*FAO (2011a) Highlights on wood charcoal: 2004-2009. FAO Forestry Department. FAOSTAT-ForesSTAT*

* FAO (2011b) Highlights on wood fuel: 2004-2009. FAO Forestry Department. FAOSTATForesSTAT*

* Herd ARC (2007) Exploring the socio-economic role of charcoal and the potential for sustainable production in the chicale regulado, Mozambique. MSc thesis, School of GeoSciences, University of Edinburgh, Edinburgh *

*Hofstad O (1997) Woodland deforestation by charcoal supply to Dar es Salaam. Journal of Environmental Economics and Mangement 33:17-32*

*Luoga EJ, Witkowski ETF, Balkwill K (2002) Harvested and standing wood stocks in protected and communal miombo woodlands of eastern Tanzania. Forest Ecology and Management 164:15-30 *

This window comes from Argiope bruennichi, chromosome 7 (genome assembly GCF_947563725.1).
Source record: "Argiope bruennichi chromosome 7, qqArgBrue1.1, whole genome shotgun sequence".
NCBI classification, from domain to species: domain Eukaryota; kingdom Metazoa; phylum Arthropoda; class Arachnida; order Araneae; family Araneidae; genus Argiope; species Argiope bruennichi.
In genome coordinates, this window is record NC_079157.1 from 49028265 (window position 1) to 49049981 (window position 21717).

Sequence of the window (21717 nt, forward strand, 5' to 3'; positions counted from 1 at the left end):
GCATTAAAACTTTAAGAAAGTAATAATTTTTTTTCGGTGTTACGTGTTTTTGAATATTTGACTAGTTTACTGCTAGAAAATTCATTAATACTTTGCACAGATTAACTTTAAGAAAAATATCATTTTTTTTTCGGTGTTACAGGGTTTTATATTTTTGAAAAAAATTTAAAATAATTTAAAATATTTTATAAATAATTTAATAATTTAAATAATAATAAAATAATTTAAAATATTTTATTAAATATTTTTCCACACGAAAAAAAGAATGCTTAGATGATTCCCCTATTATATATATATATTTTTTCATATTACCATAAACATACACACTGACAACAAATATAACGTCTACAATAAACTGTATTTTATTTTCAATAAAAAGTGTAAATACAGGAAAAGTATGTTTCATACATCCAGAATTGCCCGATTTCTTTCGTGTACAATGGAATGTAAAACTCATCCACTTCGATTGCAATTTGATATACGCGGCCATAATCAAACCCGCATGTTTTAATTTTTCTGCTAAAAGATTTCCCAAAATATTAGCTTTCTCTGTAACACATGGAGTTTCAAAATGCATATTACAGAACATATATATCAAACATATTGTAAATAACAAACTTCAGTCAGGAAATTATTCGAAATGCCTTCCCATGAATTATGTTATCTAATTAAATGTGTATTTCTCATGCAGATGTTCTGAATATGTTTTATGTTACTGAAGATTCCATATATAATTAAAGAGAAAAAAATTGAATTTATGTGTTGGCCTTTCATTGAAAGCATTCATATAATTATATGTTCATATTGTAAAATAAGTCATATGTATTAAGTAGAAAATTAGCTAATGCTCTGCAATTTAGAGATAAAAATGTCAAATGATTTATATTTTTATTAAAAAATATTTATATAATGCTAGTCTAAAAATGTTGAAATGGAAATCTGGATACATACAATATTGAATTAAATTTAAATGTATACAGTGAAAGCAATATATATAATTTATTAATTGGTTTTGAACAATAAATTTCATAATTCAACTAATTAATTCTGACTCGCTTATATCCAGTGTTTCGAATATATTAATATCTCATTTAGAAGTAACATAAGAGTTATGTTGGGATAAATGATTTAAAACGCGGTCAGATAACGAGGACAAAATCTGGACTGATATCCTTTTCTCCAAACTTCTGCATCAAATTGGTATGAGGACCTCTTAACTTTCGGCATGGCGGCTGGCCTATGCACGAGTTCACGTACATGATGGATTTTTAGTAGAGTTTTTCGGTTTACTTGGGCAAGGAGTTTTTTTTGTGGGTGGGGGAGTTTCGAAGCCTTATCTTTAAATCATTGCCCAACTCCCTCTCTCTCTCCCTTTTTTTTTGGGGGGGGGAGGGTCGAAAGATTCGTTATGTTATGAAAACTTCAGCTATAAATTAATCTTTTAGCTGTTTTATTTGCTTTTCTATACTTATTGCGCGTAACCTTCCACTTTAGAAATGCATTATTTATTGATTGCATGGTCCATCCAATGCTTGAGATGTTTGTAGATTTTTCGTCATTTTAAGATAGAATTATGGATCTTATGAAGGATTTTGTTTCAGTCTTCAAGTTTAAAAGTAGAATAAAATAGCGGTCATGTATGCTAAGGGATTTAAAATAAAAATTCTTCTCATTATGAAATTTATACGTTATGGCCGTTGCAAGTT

*Malimbwi RE, Zahabu E, Monela GC (2005) Charcoal potential of miombo woodlands at Kitulangalo, Tanzania. Journal of Tropical Forest Science 17:197-210*

* Williams M, Ryan CM, Rees RM, Sambane E, Fernando J, Grace J (2008) Carbon sequestration and biodiversity of re-growing miombo woodlands in Mozambique. Forest Ecology and Managment 254: 145-155*

Author: Ecometrica

Original Post Date: 2011